The ethnological exhibition is focused on an area of ​​about 200 m2 in the MI City Museum of Negotino and it represents the material and spiritual culture of the settlements in the Municipality of Negotino and the city of Negotino, through numerous folk costumes, items used in the household and the agricultural culture of this region. This exhibition contains items dating back to from the beginning of the 18th century until the end of the 20th century.

The items are made of metal, wood, ceramics, textiles and glass. About 220 items are exhibited and the exhibition contains various jugs, baking tins, pans, boilers, shears, funnels, bowls, oil pots, firedogs, wooden sieves, metal sieves and other metal items that were used to consume, store and cook food in them, as well as charcoal irons, wood-burning stoves, different types of sickles, water pots, the poppy sickle, the poppy cutter and others. These items were used in the household and while doing agricultural works. The wooden items which are exhibited include: a milk churn, a low round wooden dining table, a tripod chair, a shepherd’s crook, wheels, rakes, small vats, clay pans, boards for making bread, salt shakers, barrels, vats, a flask, a chest, a distaff, a hammer, a saddle, a clothes beater, a knitted basket, a spinning wheel, a spindle, a shepherd’s crook, a gourd, etc. The items were used in the household for cooking and storing food, for consuming and storing various beverages, for milk and dairy products, for kneading and baking bread, for keeping preserved food for the winter, etc. as well as items that were used in the household and for agricultural work.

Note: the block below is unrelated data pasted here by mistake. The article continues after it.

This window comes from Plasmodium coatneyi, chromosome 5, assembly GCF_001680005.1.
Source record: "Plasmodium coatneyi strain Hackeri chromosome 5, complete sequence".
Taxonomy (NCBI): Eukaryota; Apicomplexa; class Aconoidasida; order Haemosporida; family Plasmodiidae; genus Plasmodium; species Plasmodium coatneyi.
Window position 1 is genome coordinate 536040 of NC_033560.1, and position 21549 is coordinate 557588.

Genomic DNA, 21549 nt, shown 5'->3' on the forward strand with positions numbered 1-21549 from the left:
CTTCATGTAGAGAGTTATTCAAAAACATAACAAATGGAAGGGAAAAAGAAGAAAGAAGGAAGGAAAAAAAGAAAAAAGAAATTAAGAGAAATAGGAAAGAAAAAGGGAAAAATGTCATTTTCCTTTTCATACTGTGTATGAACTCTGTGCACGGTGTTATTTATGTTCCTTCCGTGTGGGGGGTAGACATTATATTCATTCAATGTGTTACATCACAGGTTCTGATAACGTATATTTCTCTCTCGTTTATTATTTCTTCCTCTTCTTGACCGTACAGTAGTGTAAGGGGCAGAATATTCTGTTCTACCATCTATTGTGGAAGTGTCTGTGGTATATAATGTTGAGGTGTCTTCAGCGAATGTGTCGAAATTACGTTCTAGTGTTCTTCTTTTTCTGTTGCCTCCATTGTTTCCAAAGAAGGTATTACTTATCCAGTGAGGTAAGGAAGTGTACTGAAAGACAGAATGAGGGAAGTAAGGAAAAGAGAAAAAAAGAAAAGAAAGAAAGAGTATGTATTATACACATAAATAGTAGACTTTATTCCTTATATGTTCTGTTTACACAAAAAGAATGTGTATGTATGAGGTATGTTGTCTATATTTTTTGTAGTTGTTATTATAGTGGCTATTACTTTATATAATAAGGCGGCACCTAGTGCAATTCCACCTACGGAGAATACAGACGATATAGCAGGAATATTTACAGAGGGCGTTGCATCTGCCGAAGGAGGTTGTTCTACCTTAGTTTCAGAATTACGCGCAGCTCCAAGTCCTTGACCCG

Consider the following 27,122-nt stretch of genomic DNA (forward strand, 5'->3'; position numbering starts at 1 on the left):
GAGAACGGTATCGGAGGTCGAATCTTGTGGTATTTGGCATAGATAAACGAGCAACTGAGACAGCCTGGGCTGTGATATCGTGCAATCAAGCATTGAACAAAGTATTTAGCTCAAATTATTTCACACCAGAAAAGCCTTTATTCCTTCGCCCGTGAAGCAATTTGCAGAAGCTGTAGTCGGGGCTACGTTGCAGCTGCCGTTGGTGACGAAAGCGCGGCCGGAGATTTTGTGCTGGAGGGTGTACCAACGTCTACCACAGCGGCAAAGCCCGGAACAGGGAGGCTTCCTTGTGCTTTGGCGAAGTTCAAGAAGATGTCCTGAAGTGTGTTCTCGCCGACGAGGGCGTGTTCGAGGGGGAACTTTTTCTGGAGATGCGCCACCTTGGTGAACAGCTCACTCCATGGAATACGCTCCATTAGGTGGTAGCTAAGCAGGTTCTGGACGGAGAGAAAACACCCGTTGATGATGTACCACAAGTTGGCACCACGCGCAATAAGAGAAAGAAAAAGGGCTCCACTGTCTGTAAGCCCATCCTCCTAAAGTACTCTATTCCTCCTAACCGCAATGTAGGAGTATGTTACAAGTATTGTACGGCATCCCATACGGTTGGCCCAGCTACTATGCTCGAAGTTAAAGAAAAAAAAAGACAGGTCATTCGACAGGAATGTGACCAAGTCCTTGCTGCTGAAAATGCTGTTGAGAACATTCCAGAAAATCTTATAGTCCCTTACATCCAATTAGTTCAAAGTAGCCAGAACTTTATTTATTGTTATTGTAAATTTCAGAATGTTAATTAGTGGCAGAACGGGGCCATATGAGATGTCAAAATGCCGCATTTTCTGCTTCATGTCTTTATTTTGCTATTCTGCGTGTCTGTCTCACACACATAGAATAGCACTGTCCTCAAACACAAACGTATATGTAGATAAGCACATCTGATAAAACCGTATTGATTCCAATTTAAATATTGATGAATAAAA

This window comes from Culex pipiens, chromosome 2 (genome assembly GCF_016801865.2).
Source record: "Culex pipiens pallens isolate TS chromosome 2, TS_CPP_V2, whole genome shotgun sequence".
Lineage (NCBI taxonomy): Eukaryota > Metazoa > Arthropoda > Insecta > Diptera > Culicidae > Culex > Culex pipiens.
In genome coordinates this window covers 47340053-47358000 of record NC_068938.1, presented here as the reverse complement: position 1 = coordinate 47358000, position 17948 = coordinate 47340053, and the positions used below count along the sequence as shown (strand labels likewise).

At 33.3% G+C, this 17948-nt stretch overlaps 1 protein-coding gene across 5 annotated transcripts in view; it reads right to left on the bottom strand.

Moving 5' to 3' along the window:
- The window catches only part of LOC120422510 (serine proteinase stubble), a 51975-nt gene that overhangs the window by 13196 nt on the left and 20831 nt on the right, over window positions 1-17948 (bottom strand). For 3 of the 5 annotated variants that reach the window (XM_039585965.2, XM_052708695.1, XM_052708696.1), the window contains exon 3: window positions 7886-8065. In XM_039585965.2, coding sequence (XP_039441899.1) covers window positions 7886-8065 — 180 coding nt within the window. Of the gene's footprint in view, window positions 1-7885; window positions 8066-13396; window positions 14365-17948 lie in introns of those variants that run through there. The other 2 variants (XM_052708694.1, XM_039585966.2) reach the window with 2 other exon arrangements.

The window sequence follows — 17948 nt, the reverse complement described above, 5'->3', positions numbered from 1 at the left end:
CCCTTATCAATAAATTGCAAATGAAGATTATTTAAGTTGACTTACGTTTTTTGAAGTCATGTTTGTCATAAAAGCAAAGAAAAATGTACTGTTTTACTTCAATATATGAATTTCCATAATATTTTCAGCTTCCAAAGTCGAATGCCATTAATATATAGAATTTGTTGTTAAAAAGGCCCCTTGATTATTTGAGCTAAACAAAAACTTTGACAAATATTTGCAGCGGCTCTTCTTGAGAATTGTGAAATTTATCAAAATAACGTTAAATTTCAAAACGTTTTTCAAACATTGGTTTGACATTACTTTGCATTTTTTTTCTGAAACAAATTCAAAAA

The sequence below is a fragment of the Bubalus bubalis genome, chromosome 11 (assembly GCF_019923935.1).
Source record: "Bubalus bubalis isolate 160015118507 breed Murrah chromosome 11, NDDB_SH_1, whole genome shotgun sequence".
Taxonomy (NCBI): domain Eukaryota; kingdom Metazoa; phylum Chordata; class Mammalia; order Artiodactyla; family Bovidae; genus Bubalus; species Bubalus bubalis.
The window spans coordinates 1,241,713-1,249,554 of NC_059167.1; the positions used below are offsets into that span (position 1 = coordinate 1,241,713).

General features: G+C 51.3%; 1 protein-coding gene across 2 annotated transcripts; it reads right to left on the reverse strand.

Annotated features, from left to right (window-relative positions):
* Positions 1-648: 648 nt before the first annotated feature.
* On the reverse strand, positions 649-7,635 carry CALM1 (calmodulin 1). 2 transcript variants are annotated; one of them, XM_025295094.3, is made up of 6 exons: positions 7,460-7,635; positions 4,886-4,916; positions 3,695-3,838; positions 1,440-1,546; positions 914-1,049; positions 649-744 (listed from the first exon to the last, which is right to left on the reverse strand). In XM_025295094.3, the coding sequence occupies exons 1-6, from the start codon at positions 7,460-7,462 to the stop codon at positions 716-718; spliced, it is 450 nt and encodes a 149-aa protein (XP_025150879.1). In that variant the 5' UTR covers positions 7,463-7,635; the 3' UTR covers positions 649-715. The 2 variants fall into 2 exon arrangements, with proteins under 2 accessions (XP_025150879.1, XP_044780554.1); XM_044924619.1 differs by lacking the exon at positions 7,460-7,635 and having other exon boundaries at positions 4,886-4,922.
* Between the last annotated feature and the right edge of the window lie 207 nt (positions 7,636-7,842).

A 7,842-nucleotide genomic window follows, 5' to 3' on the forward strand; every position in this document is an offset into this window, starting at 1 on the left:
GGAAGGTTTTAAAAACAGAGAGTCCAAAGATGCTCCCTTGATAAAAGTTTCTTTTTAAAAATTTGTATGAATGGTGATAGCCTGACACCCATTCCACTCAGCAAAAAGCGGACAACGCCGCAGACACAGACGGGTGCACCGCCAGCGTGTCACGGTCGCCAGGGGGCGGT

The ceramic items that were exhibited in the ethnological exhibition were mainly used as household items. They were used to store water, wine, milk, cottage cheese, pickles, grease, greaves, etc. This group includes: clay jugs, clay pots, clay storage pots, and clay bread baking pots.

Traditional women's folk costume, jewellery along with traditional textile household items such as carpets, pillows, bags, etc., are also exhibited in the set. The ethnological items that are exhibited in the setting originate from the Negotino region from the villages: Timjanik, Krivolak, Crveni Bregovi, Bistrenci, Vojshanci, Dolni Disan, Gorni Disan, Veshje and the city of Negotino. The items were supplied by research, gift or purchased from abandoned houses. They are owned by the MI City Museum of Negotino.